By Francis Kagolo & Anna Adima
The Government has drafted a law and policy to enhance its support to the legal aid schemes across the country with a view of helping the poor and other vulnerable groups to access justice.
The National Legal Aid Policy and Legal Aid Bill, which are now before Cabinet, are also intended to curb the rampant mob justice in the country, according to justice minister Kahinda Otafiire.
Addressing the press at the Media Centre in Kampala Tuesday, Otafiire recognized the legal aid mechanism as the best way to ensure equal access to justice in society.
“The Government is committed to improving the welfare and wellbeing of Ugandans through various initiatives.
Establishing comprehensive and harmonised legal aid mechanisms is a critical entry point for enhancing access to justice for especially the poor and vulnerable,” he said.
The move, Otafiire said, is in line with the Vision 2040 and national development plans. The minister said tabling the proposed policy and law in Parliament is pending a certificate of financial implication from the ministry of finance.
“These commitments demonstrate a shift by the Government from a less effective and less integrated state supported legal aid framework that was limited to the state brief scheme and a few legal aid clinics of institutions,” he said.
He was briefing the media about the upcoming two-day national legal aid conference scheduled to kick off on Thursday at the Kampala Imperial Royale Hotel.
The conference is organised by the justice law and order sector (JLOS) under the theme “accessible and effective legal aid – the key to unlocking Uganda’s development potential.”
The conference is to discuss measures to address major policy gaps, regulatory challenge and other limitations to achieving the national legal aid priorities and the prosperity for all programme.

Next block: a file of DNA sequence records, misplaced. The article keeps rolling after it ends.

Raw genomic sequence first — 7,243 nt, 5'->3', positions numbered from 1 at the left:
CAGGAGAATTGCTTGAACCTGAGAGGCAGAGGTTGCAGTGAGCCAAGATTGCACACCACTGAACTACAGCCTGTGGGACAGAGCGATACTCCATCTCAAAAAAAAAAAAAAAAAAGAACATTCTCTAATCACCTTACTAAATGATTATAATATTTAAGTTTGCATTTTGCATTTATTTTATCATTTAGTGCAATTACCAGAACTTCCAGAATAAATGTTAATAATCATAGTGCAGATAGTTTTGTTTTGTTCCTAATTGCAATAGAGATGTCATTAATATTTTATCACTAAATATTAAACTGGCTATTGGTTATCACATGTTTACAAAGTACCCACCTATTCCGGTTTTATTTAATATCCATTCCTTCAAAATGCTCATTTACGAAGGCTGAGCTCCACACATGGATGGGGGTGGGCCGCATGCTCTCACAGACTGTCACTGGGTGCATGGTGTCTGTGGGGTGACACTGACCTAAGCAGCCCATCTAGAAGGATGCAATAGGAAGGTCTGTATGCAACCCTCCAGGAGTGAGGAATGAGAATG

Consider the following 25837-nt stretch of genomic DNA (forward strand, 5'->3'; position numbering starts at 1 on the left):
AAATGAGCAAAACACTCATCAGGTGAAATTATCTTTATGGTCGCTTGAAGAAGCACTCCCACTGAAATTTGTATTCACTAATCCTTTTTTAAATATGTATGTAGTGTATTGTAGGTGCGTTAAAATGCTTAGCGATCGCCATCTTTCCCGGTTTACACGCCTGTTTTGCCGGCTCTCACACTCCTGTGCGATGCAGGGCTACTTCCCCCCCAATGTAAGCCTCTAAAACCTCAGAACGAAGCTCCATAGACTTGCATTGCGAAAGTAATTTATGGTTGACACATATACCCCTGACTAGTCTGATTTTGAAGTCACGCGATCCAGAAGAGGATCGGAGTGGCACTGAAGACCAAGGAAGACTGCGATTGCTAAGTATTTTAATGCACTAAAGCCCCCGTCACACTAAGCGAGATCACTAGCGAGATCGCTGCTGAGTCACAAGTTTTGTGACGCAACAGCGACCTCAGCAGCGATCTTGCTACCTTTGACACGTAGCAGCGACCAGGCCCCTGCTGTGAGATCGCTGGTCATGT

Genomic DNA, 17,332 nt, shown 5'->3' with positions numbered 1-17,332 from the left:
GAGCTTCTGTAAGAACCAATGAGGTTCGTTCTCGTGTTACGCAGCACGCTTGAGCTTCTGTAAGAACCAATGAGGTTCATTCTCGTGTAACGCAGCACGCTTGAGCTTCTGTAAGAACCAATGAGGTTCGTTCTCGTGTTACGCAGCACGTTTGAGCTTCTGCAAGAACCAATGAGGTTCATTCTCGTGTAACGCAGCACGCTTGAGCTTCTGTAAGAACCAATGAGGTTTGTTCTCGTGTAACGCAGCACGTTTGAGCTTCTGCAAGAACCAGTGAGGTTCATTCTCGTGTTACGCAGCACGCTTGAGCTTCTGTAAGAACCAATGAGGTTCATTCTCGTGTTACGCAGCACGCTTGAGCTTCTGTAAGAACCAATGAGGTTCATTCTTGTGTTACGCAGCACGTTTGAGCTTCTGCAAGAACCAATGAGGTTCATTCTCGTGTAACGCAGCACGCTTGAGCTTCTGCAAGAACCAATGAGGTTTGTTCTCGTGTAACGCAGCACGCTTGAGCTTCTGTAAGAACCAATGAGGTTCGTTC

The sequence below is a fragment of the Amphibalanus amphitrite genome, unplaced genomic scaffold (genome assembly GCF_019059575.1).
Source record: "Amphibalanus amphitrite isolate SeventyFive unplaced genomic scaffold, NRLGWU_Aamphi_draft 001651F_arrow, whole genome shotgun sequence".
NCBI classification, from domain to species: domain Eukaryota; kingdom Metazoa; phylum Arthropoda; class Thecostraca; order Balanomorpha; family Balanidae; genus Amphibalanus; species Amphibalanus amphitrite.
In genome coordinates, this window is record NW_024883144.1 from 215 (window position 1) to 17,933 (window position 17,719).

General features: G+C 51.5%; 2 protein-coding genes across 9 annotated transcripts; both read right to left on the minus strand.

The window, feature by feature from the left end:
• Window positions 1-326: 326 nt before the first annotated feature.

Under the legal aid scheme, Government can help pay for one’s legal advice, family mediation and representation in court and some tribunals.
Often majority of Ugandans especially the poor are unable to seek justice in the courts of law mainly because of lack of funds to hire lawyers. Others have the preconceived idea that they cannot get justice even when they go to court.
“This has culminated into a state of lawlessness witnessed daily in our society. Many people particularly the poor and vulnerable are taken advantage of regularly, mob justice is rife, all indicating a frustration from inability to access justice, among other issues,” said Andrew Mwayi, the acting manager of Justice Centres Uganda.
“The media chronicle stories, daily, of people who have murdered, committed arson, threatened violence, damaged property, all as a result of land, family or even commercial disputes that they decide to resolve themselves with minimal involvement of the justice system,” he added.
Otafiire is optimistic that problems that are the result of lack of legal aid and assistance, such as corruption, mob justice, or unfair trial, are expected to be solved through the Policy and Bill.
He encouraged judicial officers to always accord warring parties to a chance to settles issues out of court in civil cases as one of the ways to deal with the huge case backlog.
He said the 100 judges and justices and 400 magistrates in the country cannot dispose of the 1,000 cases each receives in a year.
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